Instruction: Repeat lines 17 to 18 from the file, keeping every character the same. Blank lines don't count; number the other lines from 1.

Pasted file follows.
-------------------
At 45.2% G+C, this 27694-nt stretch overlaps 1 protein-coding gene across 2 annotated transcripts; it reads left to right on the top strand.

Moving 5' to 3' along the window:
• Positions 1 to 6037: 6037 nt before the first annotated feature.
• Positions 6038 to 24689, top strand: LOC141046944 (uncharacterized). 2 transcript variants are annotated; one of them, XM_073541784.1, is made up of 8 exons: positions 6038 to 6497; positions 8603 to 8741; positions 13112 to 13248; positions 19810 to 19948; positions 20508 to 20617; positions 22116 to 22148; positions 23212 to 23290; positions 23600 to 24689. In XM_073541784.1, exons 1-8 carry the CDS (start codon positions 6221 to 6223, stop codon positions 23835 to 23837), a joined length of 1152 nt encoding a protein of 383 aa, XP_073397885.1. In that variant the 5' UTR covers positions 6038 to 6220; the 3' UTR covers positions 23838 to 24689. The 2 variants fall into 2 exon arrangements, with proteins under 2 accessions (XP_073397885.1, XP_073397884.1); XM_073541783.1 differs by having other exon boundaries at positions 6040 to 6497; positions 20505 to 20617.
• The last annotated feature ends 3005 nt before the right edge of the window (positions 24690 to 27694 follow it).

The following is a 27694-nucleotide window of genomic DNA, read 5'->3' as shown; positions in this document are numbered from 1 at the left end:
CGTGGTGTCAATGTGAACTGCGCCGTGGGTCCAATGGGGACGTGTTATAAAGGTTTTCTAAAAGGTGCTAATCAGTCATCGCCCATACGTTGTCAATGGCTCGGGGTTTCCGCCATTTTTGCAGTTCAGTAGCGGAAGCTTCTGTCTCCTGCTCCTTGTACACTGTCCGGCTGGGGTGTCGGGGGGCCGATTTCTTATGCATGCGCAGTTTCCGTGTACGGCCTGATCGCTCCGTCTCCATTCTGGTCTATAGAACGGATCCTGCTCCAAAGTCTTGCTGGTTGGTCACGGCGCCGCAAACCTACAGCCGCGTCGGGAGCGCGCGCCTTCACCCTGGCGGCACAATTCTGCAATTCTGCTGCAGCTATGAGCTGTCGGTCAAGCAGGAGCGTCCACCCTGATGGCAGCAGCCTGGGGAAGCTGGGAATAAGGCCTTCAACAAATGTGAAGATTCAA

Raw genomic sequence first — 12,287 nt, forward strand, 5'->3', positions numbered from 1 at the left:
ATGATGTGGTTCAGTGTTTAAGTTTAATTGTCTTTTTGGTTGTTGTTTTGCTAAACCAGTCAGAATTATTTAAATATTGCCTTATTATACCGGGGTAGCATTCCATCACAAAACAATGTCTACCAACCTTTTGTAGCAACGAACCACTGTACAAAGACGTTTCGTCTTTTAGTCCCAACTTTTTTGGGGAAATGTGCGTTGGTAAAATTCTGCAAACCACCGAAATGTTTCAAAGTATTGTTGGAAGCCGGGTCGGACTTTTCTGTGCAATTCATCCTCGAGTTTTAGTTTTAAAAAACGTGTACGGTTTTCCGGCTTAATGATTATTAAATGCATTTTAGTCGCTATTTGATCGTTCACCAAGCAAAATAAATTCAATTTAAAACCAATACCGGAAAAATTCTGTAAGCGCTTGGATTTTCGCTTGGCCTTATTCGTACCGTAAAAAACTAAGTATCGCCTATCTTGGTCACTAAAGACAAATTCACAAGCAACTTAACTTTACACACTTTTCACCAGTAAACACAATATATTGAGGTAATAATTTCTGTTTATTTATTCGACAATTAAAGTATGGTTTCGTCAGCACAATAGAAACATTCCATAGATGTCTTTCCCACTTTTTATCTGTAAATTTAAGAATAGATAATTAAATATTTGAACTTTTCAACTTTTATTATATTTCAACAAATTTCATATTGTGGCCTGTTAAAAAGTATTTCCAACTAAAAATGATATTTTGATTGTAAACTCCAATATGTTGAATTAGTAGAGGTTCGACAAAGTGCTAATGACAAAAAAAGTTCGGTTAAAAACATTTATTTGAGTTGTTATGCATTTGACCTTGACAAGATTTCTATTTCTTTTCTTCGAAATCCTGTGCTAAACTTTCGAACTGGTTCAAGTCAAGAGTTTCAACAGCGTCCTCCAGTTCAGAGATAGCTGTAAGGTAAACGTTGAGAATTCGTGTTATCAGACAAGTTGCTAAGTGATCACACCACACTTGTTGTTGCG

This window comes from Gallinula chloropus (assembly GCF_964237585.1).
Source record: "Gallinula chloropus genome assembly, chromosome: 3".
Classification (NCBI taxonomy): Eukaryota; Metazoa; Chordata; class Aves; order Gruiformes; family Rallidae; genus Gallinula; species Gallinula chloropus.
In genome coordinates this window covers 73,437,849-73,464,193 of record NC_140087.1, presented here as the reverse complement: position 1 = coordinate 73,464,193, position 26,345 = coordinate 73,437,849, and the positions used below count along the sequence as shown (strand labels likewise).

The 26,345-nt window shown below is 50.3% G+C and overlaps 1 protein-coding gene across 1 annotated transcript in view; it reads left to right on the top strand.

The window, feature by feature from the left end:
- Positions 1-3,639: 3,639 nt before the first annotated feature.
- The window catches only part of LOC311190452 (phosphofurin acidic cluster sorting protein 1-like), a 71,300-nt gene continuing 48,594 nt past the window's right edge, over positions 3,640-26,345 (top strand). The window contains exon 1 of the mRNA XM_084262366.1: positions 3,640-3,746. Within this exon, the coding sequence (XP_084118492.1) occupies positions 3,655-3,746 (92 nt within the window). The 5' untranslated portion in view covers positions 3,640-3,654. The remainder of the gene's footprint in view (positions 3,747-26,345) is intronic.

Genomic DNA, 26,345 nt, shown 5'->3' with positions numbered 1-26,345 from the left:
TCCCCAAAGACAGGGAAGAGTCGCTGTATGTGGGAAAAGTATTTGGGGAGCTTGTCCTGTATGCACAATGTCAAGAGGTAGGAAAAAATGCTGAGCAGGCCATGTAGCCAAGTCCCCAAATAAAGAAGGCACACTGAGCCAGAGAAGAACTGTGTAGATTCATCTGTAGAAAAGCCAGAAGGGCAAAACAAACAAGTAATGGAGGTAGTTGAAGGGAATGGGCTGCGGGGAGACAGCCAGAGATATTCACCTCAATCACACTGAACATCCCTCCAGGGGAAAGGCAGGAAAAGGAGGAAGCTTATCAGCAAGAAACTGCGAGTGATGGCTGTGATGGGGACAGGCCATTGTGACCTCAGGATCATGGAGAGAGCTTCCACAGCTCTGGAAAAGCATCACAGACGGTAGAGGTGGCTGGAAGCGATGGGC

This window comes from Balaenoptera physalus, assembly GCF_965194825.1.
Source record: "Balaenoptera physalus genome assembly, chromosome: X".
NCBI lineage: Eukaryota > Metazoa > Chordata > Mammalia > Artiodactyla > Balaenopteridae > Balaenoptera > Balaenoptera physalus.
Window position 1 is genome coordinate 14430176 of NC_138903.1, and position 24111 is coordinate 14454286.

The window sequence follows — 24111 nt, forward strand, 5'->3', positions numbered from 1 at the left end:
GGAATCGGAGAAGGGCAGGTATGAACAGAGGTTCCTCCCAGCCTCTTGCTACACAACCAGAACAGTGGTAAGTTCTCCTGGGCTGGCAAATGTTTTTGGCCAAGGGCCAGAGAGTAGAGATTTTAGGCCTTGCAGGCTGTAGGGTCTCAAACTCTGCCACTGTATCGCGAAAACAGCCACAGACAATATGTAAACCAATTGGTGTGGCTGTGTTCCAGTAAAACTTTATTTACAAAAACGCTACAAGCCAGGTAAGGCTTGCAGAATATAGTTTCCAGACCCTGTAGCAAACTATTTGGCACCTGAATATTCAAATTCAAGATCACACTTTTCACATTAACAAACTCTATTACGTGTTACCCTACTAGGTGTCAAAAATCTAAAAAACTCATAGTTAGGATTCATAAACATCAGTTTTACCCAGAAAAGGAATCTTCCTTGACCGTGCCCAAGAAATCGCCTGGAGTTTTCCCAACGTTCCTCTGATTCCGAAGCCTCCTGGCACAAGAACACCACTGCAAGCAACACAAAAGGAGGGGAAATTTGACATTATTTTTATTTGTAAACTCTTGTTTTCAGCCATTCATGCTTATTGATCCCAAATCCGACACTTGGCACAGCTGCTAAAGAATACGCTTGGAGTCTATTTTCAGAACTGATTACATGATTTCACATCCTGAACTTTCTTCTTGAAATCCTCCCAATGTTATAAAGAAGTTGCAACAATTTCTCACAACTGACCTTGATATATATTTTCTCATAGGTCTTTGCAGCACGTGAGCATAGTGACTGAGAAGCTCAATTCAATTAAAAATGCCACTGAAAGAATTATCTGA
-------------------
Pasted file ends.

- The window catches only part of LOC311190452 (phosphofurin acidic cluster sorting protein 1-like), a 71,300-nt gene continuing 48,594 nt past the window's right edge, over positions 3,640-26,345 (top strand). The window contains exon 1 of the mRNA XM_084262366.1: positions 3,640-3,746. Within this exon, the coding sequence (XP_084118492.1) occupies positions 3,655-3,746 (92 nt within the window). The 5' untranslated portion in view covers positions 3,640-3,654. The remainder of the gene's footprint in view (positions 3,747-26,345) is intronic.

Genomic DNA, 26,345 nt, shown 5'->3' with positions numbered 1-26,345 from the left: